United States District Court, N.D. New York
IVELISSE MALAVE, on behalf of herself and all others similarly situated, Plaintiff,
GAULT AUTO MALL, INC., et al., Defendants.
L. MULLIN, JR., ESQ. FOR PLAINTIFF
K. KLEIN, ESQ., VALERIE K. FERRIER, ESQ.FOR DEFENDANTS
REPORT AND RECOMMENDATION
E. PEEBLES CHIEF U.S. MAGISTRATE JUDGE
an action brought by plaintiff Ivelisse Malave arising out of
her former employment with defendants' automobile
dealerships. In her complaint, she alleges that defendants
violated the Fair Labor Standards Act ("FLSA"), 29
U.S.C. § 201 et seq., and New York Labor Law
("NYLL") § 650 et seq., through their
misclassification of her job and those of others similarly
situated as exempt from state and federal overtime laws and
their concomitant failure to properly compensate those
employees for time over forty hours worked in a given work
pending before the court are three motions. Plaintiff
initiated the motion process by seeking certification of the
matter as a collective action under the FLSA. That motion was
followed by cross-motions of the parties, each seeking the
entry of summary judgment. For the reasons set forth below, I
recommend that defendants' summary judgment motion be
granted, and plaintiff's complaint be dismissed.
Gault Auto Mall, Inc. ("Gault Auto Mall") and Gault
Chevrolet, Inc. ("Gault Chevrolet") are New York
corporations that own and operate automobile dealerships in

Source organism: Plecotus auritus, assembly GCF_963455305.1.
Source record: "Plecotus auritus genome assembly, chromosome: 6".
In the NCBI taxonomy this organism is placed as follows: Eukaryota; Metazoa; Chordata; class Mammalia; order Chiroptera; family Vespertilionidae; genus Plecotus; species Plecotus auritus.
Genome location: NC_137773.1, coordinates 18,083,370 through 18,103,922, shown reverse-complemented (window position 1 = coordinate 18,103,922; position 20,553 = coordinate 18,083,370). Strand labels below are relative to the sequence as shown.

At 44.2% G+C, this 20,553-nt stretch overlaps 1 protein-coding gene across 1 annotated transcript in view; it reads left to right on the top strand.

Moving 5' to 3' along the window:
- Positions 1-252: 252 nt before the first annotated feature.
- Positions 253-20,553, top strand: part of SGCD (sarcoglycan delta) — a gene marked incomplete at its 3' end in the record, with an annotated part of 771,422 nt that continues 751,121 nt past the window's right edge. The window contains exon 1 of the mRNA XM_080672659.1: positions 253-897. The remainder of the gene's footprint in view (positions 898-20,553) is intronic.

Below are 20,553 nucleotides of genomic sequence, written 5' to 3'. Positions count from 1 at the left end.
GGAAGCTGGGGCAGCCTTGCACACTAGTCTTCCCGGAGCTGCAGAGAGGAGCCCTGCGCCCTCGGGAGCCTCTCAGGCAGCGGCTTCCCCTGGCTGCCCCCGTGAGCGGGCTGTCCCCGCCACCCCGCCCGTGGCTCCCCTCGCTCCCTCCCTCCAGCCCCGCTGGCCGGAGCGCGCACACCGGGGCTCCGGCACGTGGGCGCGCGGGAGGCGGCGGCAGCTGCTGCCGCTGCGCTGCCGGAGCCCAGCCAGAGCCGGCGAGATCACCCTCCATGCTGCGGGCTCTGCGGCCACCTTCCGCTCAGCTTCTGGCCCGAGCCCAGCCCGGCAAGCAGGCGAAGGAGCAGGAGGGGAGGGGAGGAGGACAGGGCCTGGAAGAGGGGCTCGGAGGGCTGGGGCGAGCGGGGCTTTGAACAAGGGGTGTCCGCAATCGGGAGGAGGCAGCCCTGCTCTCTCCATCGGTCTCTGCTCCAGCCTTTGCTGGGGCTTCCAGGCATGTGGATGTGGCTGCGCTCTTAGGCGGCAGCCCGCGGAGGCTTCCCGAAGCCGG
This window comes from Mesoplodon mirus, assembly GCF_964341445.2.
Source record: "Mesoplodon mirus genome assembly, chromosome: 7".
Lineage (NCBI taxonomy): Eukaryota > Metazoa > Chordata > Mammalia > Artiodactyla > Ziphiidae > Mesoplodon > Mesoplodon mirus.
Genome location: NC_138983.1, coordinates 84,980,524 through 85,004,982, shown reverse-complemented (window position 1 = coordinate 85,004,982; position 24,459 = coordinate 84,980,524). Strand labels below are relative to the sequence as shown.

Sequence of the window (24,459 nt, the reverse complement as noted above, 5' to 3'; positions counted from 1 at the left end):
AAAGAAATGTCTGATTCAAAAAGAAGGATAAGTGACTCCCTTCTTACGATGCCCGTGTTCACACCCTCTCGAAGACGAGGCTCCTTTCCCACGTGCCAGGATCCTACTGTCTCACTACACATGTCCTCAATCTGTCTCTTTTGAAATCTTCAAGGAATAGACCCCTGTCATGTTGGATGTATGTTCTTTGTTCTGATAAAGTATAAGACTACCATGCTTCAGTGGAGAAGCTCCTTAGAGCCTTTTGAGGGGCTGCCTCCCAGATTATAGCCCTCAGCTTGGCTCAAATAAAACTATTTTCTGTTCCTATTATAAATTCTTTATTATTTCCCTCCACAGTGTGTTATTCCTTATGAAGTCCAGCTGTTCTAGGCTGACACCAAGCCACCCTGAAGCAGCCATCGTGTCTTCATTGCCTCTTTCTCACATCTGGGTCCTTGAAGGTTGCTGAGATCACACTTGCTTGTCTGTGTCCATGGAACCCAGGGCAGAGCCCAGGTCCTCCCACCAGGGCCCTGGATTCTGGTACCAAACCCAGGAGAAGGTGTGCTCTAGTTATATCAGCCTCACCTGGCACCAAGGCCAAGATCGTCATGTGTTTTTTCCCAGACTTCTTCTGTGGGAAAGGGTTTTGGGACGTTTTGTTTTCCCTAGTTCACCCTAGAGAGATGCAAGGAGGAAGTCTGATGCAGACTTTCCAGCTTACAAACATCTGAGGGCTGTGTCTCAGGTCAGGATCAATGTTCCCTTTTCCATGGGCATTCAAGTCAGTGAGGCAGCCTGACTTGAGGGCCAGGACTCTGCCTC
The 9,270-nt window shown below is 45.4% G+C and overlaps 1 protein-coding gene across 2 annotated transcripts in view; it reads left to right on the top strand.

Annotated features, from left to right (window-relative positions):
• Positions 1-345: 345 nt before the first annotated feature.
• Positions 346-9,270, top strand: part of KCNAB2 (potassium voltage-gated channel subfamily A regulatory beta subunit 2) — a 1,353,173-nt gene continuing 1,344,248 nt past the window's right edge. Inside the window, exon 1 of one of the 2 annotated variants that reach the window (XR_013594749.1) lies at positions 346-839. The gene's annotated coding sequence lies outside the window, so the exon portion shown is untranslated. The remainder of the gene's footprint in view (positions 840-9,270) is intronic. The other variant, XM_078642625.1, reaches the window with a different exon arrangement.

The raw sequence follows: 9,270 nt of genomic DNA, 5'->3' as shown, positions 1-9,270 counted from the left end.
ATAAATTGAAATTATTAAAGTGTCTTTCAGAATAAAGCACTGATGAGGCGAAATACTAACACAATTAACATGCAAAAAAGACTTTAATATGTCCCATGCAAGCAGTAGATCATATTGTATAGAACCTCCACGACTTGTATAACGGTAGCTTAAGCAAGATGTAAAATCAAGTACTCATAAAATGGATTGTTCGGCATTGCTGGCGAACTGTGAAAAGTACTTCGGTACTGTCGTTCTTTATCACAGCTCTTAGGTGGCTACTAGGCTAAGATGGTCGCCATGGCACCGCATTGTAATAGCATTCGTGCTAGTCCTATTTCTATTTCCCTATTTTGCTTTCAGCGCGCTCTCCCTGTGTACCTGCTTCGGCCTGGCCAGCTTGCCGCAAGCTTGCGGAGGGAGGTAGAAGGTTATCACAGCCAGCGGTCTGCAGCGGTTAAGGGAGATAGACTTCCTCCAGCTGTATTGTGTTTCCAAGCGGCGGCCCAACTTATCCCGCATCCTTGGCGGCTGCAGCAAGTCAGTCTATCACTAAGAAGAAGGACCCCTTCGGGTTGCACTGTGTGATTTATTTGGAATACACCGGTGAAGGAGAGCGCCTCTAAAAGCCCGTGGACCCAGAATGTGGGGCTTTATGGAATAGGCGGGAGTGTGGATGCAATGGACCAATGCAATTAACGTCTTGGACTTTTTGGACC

Broome County, New York. Dkt. No. 1 at 5-6; Dkt. No. 19-1 at 1.
Those two companies also provide automobile parts and
services, but do not engage in any manufacturing. Dkt. No.
19-1 at 1. In her complaint, plaintiff alleges that
defendants Robert Gault and Connie Gault are the owners of
Gault Auto Mall and/or Gault Chevrolet and are substantially
involved in the operations of those entities. Dkt. No. 1 at
approximately October 2013 through May 2015, and again from
about August 2016 through February 2017, plaintiff was
employed by defendants as a service advisor and at various
times was assigned to work in their Toyota, Volkswagon, and
Chevrolet dealerships. Dkt. No. 1 at 2-3; Dkt. No. 15-3 at 1. In
that position, plaintiff's duties were performed pursuant
to a job description signed by plaintiff and a representative
of defendants on October 9, 2013. See Dkt. No. 16-4.
That job description specified that as a service advisor,